Bulgarian elections 2017: Kouneva will not stand as candidate MP

Meglena Kouneva, a former European Commissioner and former minister in three governments, said on February 13 that she would not stand as a candidate MP in Bulgaria’s March 26 2017 early parliamentary elections.

Kouneva made the announcement at a news conference by her Citizens for Bulgaria Movement, a constituent party of the centre-right coalition Reformist Bloc, which was part of Boiko Borissov’s 2014-2017 government. Kouneva was a deputy prime minister and education minister in that government.

She said that her decision not to be a candidate in the March elections was personal and was connected to a desire to make way for young people in politics.

Kouneva said that she was remaining in politics and would still be part of the Reformist Bloc’s political council.

Her decision had nothing to do with the call by Radan Kanev – who led his Democrats for a Strong Bulgaria, in a break with the rest of the bloc, into opposition and now has founded the New Republic platform – for Reformist Bloc leaders to give up their seats.

Asked if she was preparing to be nominated as Bulgaria’s European Commissioner (to replace Kristalina Georgieva, who left her EC vice-presidential post in January 2017), Kouneva said that the nomination was a matter for the government and would have had more basis if it had been made while Borissov was still in power.

Kouneva said that the absence of a Bulgarian commissioner from the EC was an unprecedented situation. “To have had no candidate from December to now is an argument that for Bulgaria it is not important if we have no commissioner,” she said.

She said that as a politician, her priority remained Bulgaria’s holding of the rotating presidency of the European Council in the first half of 2018. Another important issue was education, Kouneva said.

As former education minister, a post she held from early February 2016 until the departure of Borissov’s second cabinet, Kouneva’s name has been linked to a controversy in recent days over EU-funded projects in the Operational Programme Science and Education for Smart Growth.

She said that no EU funds would be suspended. Kouneva said that in summer 2016, she had stopped projects because of suspected irregularities and even had handed them over the prosecution. The two projects involved Roma integration at pre-school and school age. Administrative penalties had been imposed on those responsible, she said.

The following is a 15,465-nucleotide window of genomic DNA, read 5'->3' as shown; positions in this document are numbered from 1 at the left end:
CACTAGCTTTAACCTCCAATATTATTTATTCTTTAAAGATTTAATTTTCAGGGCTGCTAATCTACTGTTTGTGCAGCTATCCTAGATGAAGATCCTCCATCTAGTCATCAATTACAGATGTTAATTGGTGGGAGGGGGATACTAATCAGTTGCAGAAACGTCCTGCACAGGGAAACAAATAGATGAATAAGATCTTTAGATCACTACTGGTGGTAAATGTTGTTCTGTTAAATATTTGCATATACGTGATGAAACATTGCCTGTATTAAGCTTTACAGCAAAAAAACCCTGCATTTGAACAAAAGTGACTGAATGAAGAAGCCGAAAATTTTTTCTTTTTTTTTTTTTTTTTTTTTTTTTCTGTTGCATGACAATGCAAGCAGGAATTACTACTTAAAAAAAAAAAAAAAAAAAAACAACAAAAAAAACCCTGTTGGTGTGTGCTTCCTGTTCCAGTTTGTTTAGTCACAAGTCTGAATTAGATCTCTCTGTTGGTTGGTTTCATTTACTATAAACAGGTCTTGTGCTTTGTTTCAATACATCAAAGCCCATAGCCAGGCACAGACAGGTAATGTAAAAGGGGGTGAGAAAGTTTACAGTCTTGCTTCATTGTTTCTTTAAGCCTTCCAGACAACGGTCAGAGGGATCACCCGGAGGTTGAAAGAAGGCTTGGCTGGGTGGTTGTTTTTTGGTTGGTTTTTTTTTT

Because these projects had been stopped, no EU money was blocked, according to Kouneva.

Separately, on February 13, caretaker Deputy Education and Science Minister Vanya Stoineva said that an EC audit had found problems in eight projects under the Operational Programme Science and Education for Smart Growth programme.

A “financial correction” would be imposed regarding the eight projects, which have a total value of 180 million leva (about 92 million euro).

Stoineva said that a warning letter regarding the projects had been received from the EC last week. Should the problems be dealt with timeously, future payments under the Operational Programme would not be affected.

Last week, caretaker Education Minister Nikolai Denkov laid the blame for the problems at Kouneva’s door, saying that frozen interim payments would have to be made up with money from Bulgarian taxpayers.

Borissov, leader of Bulgaria’s centre-right GERB party, hit out at Kouneva, saying that her appointment as education minister had been a “major mistake”. Kouneva hit back, asking why Borissov was making education a priority (GERB lists it as such in their March 2017 election platform) when he had cut funding for education in previous budgets.




The Sofia Globe staff

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